Blockchain Technologies & Digital Currencies

Blockchain Technologies and Digital Currencies

Blockchain technology developed years ago as a way to use a shared, digital public ledger. While it is best known for its use in digital or cryptocurrencies like Bitcoin, where it protects and documents financial transactions, enthusiasts, developers and entrepreneurs are actively exploring new uses. Despite its increasing use, blockchain remains an area that can be difficult to understand from both a legal and technology standpoint. Any parties using blockchain technology and/or digital currencies in a transaction should consult an attorney to avoid potential liability and financial losses.

What is Blockchain?

Blockchain is a type of database where information is stored in groups or blocks. When a new transaction is added to the database, it is transmitted to a decentralized network of computers around the world that confirm the legitimacy of the transaction. Transactions are not approved unless there is consensus among the members of the network so unauthorized changes cannot be made.

The approved transactions are then grouped in information blocks. Once a block is filled in, it is chained onto a previously filled block, forming a chain of data known as the “blockchain.” New information will keep adding blocks to the chain. Each block is timestamped creating a permanent timeline or ledger of transactions.

Blockchain is the technology behind cryptocurrencies. However, the concept can be applied to many types of transactions, including smart contracts, supply chains, healthcare, banking and voting.

What is a Cryptocurrency?

A cryptocurrency is a digital or virtual currency that is secured by cryptography, unique digital signatures and complex mathematical algorithms which protect the currency from counterfeiting. Many cryptocurrencies rely on blockchain. Transactions generate virtual “tokens” which are represented by ledger entries that are recorded and transmitted via the blockchain.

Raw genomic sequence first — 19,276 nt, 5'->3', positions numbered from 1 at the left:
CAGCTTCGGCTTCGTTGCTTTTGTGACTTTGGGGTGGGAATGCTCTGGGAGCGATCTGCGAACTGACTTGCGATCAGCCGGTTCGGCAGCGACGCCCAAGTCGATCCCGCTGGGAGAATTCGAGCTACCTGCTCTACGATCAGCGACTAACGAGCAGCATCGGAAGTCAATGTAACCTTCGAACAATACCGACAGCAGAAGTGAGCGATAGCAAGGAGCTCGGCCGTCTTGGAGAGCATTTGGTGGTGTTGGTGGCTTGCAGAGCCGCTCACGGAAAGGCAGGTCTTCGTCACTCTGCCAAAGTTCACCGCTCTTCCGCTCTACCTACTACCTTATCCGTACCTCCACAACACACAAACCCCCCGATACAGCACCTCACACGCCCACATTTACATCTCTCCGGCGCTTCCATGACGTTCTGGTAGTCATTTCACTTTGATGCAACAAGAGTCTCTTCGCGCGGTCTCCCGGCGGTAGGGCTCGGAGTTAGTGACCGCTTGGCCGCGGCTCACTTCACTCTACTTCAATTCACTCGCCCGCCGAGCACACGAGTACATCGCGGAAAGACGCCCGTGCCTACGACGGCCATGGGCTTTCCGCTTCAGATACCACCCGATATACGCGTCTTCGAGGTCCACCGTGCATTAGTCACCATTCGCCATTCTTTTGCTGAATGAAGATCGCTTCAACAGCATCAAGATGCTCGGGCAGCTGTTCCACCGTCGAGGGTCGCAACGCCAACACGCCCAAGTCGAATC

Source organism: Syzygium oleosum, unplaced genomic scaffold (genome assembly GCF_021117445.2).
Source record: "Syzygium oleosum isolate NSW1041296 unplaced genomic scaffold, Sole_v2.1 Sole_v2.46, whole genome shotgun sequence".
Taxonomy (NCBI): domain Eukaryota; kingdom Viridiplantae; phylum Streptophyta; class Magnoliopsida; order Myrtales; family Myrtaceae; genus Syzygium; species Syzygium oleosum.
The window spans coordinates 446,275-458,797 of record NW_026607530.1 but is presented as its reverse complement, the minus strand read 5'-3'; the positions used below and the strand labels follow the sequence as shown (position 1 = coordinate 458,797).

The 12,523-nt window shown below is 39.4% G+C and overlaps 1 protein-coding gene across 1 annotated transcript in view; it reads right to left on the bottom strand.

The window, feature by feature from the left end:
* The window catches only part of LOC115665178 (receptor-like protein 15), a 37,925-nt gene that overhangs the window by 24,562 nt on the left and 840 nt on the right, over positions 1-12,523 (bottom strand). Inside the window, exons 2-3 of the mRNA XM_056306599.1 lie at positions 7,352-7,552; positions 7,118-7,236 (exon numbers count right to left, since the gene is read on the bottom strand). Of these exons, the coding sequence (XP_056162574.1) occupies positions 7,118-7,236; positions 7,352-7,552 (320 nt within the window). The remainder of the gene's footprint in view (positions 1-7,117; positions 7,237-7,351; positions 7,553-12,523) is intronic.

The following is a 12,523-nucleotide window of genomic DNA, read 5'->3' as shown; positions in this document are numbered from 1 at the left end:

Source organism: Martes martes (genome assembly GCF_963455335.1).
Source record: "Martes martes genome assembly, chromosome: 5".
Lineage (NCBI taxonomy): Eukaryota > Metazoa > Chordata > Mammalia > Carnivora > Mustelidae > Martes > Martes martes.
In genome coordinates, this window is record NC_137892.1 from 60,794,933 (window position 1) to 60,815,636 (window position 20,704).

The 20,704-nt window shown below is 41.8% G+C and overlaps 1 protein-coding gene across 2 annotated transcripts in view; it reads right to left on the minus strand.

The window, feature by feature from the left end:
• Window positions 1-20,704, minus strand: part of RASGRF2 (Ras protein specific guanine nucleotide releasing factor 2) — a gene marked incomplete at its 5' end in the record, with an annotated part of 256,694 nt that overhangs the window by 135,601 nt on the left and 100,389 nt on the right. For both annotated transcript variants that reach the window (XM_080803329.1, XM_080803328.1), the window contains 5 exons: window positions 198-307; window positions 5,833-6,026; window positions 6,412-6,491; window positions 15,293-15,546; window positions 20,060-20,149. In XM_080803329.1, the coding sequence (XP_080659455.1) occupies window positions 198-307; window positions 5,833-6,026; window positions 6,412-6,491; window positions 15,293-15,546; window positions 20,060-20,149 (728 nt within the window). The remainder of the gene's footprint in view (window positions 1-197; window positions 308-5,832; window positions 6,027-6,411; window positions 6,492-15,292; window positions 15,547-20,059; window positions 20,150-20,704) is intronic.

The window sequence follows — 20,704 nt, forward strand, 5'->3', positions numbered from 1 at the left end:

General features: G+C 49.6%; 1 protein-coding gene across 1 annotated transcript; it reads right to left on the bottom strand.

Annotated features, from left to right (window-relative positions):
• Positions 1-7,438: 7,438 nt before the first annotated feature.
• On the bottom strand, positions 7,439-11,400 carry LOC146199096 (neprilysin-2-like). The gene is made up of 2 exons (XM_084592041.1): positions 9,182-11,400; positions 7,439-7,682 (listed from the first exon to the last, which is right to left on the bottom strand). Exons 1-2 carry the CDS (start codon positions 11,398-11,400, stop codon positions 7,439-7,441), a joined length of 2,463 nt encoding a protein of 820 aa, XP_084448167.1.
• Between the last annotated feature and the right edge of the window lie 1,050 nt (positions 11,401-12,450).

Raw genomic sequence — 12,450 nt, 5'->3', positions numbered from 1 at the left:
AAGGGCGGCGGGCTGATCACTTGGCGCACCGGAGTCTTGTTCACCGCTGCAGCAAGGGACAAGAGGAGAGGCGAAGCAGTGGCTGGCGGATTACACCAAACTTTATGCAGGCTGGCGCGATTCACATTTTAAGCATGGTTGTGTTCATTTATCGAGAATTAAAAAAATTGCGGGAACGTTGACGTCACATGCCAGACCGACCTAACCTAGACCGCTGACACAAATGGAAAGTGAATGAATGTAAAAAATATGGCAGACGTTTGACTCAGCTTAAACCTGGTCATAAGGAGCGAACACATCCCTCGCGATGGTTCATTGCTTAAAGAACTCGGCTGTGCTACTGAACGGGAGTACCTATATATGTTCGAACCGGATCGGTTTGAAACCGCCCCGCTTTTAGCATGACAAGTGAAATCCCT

Some virtual currencies can be purchased for, or exchanged into, U.S. dollars, Euros and other real or virtual currencies.

Types of Cryptocurrencies

The most well-known cryptocurrency is Bitcoin. However, there are many others (sometimes referred to as “alt-coins” or “altcoins”), including Litecoin, Namecoin, Ethereum and EOS. In addition, new ones are created every day.

Initial Coin Offering

A creator of a new cryptocurrency typically first offers it to the public through an initial coin offering (ICO). The offering is usually preceded by a white paper that explains how the cryptocurrency will work, why it is beneficial and why people should invest in it. The investing public will typically determine the value of the currency based on the white paper, interest in the project or speculation on price changes.

What are the Advantages and Disadvantages of Using Cryptocurrency?

There are several advantages to cryptocurrencies over traditional currencies. Cryptocurrency transactions are not subject to the rules of a centralized authority, such as a bank or credit card company. Potentially, this allows parties to transfer funds more easily and eliminates or reduces processing and transaction fees. It also allows citizens of countries with unstable banking institutions and currencies to conduct business within and outside their country. The blockchain technology also offers protection from hackers as the shared public ledger cannot be altered without the consensus of the network of members. However, exchanges of cryptocurrency could be hacked by taking an individual’s “private key.”